The Rolle’s theorem states that the derivative of any real-valued differentiable function attaining equal values at two distinct points will vanish at some point between them. More precisely, let \(f\) be a real-valued function continuous on \([a,b]\) and differentiable on \((a,b)\) with \(f(a) = f(b)\). Then, the Rolle’s theorem states that there is a point \(c \in (a,b)\) such that \(f'(c) = 0\).

#### A proof of the Rolle’s theorem

**Result** (Rolle’s theorem). Let \(f\) be a real-valued function continuous on \([a,b]\) and differentiable on \((a,b)\) with \(f(a) = f(b)\). Then, there is a point \(c \in (a,b)\) such that \(f'(c) = 0\).

The proof is as follows:

Suppose that \(f(c) \neq 0\) for all \(c \in (a,b)\). Since \(f\) is continuous on \([a,b]\), by the extreme value theorem, \(f\) attains its extrema on \([a,b]\). Since \(f\) is differentiable on \((a,b)\), by the first derivative theorem, \(f\) cannot attain its extrema at any point in \((a,b)\). Therefore, \(f\) attains its extrema at the points \(a\) and \(b\). Now, since \(f(a) = f(b)\), it follows that \(f\) is a constant function and its derivative is zero everywhere which is obviously a contradiction. This completes the proof.

#### Applications of the Rolle’s theorem

By definition, a polynomial \(p(x) = \sum_{i=0}^{n} a_i x^i\) splits if $$p(x) = k \prod_{i=1}^{n} (x-r_i),$$ where \(k\) and \(c_i\)s are real numbers. We use the Rolle’s theorem to prove the following result:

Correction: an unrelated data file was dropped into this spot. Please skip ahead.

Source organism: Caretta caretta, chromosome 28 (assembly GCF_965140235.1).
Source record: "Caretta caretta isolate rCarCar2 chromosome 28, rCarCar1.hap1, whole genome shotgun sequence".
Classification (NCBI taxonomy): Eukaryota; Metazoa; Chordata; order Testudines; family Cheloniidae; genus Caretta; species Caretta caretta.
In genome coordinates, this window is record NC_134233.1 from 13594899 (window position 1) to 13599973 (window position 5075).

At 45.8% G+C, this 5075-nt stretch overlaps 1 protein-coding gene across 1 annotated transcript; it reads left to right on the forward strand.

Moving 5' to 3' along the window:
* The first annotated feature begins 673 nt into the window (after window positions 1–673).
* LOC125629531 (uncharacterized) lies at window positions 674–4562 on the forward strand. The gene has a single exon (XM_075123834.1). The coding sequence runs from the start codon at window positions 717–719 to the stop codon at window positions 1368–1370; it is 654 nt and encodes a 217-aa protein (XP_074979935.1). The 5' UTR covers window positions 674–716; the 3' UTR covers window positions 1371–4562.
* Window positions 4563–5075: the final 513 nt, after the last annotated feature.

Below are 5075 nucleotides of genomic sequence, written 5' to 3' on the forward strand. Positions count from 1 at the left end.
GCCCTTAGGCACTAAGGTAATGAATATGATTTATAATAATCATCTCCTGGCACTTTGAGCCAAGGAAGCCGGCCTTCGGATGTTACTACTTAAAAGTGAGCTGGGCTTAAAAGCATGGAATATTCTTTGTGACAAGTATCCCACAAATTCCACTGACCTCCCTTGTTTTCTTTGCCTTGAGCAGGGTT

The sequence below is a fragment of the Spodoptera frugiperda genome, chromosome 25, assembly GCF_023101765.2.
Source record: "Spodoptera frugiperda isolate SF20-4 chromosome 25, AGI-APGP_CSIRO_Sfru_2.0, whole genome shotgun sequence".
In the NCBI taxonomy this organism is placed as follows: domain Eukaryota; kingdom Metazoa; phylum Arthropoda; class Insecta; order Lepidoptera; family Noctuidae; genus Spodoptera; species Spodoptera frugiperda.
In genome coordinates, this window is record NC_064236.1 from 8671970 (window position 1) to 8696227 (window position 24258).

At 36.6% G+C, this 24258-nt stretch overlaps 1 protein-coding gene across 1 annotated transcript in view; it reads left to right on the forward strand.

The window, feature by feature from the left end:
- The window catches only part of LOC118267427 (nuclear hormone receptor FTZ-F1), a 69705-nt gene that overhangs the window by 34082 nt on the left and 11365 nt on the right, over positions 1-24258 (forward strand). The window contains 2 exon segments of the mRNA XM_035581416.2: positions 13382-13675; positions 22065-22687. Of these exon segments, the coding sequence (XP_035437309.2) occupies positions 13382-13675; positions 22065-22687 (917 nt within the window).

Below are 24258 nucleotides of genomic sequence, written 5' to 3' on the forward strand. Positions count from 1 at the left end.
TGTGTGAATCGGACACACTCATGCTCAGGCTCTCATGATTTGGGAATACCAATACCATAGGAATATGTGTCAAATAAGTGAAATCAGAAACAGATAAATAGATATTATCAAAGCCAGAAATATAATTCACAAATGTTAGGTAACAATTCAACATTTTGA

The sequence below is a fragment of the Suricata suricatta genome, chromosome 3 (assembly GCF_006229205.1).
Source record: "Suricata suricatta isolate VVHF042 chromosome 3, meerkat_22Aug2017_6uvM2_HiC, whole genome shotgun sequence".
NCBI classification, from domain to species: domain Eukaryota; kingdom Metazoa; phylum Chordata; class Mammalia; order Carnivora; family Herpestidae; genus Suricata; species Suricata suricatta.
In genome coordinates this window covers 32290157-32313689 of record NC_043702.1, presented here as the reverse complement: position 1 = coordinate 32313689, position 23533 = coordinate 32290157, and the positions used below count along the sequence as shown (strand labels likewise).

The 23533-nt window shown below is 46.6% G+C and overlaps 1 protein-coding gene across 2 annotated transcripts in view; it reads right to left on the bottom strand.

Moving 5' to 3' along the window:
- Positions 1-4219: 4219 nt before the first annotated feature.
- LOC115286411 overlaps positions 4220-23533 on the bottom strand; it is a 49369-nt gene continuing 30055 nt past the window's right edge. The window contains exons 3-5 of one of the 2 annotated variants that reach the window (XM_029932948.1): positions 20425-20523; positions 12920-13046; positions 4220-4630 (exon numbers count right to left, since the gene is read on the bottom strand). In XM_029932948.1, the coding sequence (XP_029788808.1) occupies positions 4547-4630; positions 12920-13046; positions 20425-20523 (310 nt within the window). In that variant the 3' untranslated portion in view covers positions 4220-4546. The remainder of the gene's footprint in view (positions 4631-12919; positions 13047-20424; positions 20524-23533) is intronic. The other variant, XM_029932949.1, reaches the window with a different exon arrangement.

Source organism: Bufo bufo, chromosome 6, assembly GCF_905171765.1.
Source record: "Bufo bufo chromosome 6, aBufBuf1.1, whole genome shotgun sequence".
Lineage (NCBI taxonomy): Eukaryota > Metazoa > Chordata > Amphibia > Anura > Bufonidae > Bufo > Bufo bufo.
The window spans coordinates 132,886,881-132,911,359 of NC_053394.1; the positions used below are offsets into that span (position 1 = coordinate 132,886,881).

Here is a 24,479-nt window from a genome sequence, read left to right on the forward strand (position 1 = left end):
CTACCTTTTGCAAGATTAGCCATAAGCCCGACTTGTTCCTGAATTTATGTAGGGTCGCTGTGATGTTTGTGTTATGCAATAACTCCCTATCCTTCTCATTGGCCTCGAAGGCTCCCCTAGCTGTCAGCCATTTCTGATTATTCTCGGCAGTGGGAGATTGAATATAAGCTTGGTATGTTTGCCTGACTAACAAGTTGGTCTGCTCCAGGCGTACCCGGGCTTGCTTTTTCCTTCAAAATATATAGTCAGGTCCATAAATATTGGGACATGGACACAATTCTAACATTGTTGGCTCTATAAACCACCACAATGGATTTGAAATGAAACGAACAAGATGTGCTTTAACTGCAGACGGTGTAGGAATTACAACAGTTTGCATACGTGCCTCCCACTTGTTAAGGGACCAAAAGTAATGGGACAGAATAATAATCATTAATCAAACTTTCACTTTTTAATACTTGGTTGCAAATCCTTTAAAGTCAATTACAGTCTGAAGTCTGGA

**Result**. If a real polynomial \(p\) of degree \(n > 1\) splits, then so does its derivative \(p’\).

The proof is as follows:

Let \(p\) split. Then \(p\) has exactly \(n\) roots. Now, suppose that the \(n\) roots \({r_i}_{i=1}^{n}\) of \(p\) are distinct. Without loss of generality, we may assume that $$r_1 < r_2 < \dots < r_n.$$ By the Bolzano’s theorem (proved in the post on the intermediate value theorem), the polynomial \(p’\) which is of degree \(n -1\) has \(n-1\) roots \(c_i\)s such that $$a_i < c_i < a_{i+1}$$ for each \(1 \leq i \leq n-1\). It is up to the reader to prove that if \(p\) has \(n\) roots and some of them are repeated, then, again, \(p’\) has \(n-1\) roots and so, \(p’\) splits.

**Exercise**. Show that the polynomial function $$f(x) = x^5 – 4x + 2$$ has exactly three real roots.

**Solution**. Observe that \(f(-2) < 0\), \(f(0) > 0\), \(f(1) = -1\), and \(f(2) > 0\). This shows that \(f\) has at least three real roots by Rolle’s theorem. On the other hand, since $$f'(x) = 5x^4 – 4$$ has exactly two real roots, by the above result, \(f\) cannot have more than three roots. Therefore, \(f\) has exactly three real roots.